Overwhelmingly positive reviews can be a great boost to your confidence as a business professional. They can be a great indicator that you’re on the right track and that you’re meeting the expectations you set for yourself when you started a business in the first place.

Unfortunately, these overwhelmingly positive reviews that give your business 11 out of 10 stars aren’t telling you anything you can actually use to make your organization better. Make no mistake: you are never as perfect as you think you are. Every business, regardless of industry, always has room for improvement. While a dramatically positive review may be a nice pat on the back, it isn’t something you should necessarily spend too much time thinking about.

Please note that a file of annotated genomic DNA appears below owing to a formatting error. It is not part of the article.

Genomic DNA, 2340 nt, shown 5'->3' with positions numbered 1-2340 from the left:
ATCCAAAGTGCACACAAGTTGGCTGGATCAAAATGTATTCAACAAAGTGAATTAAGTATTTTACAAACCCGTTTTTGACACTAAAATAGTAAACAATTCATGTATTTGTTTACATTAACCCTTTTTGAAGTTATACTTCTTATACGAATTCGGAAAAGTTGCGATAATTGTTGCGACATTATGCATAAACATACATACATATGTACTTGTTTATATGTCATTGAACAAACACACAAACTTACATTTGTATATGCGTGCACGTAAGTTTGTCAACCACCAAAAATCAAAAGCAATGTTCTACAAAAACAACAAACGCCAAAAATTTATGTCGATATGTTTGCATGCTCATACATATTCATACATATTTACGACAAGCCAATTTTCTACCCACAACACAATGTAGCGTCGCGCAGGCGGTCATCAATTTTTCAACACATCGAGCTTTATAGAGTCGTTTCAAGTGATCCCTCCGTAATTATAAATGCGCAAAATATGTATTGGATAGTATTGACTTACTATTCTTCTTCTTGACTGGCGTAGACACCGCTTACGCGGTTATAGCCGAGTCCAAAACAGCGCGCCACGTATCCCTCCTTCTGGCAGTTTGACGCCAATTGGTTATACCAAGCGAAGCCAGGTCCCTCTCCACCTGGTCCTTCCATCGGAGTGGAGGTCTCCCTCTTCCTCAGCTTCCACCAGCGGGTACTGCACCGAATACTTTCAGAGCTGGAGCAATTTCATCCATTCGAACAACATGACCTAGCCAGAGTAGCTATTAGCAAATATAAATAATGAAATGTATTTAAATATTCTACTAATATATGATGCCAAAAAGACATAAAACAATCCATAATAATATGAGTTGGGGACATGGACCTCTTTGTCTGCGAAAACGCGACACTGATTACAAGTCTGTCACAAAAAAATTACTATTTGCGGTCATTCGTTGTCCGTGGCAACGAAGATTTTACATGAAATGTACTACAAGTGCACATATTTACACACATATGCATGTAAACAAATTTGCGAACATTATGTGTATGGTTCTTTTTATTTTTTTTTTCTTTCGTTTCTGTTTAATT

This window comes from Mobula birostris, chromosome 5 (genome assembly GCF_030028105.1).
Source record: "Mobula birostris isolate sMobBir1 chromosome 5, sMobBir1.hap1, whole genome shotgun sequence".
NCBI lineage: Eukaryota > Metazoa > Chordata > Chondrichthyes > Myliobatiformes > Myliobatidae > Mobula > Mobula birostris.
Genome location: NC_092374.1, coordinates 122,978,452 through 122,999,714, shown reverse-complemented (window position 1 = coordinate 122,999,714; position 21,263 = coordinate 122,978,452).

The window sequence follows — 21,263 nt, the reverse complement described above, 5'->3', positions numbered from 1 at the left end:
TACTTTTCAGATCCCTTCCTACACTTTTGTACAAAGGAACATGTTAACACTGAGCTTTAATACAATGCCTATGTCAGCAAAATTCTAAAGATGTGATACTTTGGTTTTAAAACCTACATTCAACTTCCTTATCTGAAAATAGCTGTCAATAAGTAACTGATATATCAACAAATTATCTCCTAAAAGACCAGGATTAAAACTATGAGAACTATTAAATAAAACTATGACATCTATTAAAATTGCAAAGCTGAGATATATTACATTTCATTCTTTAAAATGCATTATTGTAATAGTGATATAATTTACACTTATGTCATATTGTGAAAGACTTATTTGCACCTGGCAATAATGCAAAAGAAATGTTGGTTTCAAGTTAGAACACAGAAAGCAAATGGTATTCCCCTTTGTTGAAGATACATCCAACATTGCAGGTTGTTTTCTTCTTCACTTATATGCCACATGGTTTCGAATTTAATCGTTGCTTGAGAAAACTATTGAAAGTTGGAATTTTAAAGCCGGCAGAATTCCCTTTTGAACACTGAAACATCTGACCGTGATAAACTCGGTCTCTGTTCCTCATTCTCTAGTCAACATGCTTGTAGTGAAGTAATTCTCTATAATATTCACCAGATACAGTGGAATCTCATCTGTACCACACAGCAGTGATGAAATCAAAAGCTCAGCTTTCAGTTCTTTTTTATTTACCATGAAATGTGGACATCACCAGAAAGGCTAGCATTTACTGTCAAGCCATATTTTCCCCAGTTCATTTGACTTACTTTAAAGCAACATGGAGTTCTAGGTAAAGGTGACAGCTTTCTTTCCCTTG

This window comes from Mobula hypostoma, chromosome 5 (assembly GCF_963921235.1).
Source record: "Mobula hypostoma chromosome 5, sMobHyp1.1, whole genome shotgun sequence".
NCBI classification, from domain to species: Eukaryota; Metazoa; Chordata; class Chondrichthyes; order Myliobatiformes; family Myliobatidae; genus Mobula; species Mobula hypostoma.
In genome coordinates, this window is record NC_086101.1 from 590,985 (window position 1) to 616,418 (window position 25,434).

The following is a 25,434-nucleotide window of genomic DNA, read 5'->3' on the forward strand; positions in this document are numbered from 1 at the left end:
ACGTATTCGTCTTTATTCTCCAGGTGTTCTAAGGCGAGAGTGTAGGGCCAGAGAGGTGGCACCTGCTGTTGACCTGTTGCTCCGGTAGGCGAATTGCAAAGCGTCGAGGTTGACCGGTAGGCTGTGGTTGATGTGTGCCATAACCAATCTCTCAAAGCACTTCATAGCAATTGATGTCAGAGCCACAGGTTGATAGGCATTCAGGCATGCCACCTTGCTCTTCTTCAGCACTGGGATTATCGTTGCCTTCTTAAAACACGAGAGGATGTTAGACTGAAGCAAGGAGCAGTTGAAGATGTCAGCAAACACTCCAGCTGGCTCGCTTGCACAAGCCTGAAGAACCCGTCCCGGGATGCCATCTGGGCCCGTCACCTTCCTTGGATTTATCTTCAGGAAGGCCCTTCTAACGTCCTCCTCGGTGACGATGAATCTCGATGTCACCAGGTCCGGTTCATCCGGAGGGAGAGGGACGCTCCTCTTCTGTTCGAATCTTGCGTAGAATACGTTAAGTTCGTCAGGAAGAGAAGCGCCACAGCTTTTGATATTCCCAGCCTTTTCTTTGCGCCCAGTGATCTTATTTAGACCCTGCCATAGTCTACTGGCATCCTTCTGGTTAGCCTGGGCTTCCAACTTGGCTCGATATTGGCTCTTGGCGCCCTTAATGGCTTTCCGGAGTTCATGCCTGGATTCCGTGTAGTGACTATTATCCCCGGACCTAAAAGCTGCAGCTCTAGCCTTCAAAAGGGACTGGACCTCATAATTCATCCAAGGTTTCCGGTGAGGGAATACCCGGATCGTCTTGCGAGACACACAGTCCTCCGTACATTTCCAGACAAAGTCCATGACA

Negative Reviews: Finding the Needle in the Haystack

When people are angry, their emotions tend to take over. This is evidenced in just about every one-star review you’ve ever read for a product or service online. They’re usually lengthy diatribes about how “everything was awful” and tend to even mention things that a business can’t necessarily control, like the way the post office handled a delivery.

It can be easy to quickly dismiss these types of reviews, but you really shouldn’t for a simple reason. At the core of the one-star review is still a dissatisfied customer you can learn from to make your business better in the future. Try to go through a negative review and delete all sentences that are pure emotion. A sentence that says “this is the worst company ever” has nothing valuable to tell you. Once emotion is gone, you’ll be left with a much clearer indication of what really happened.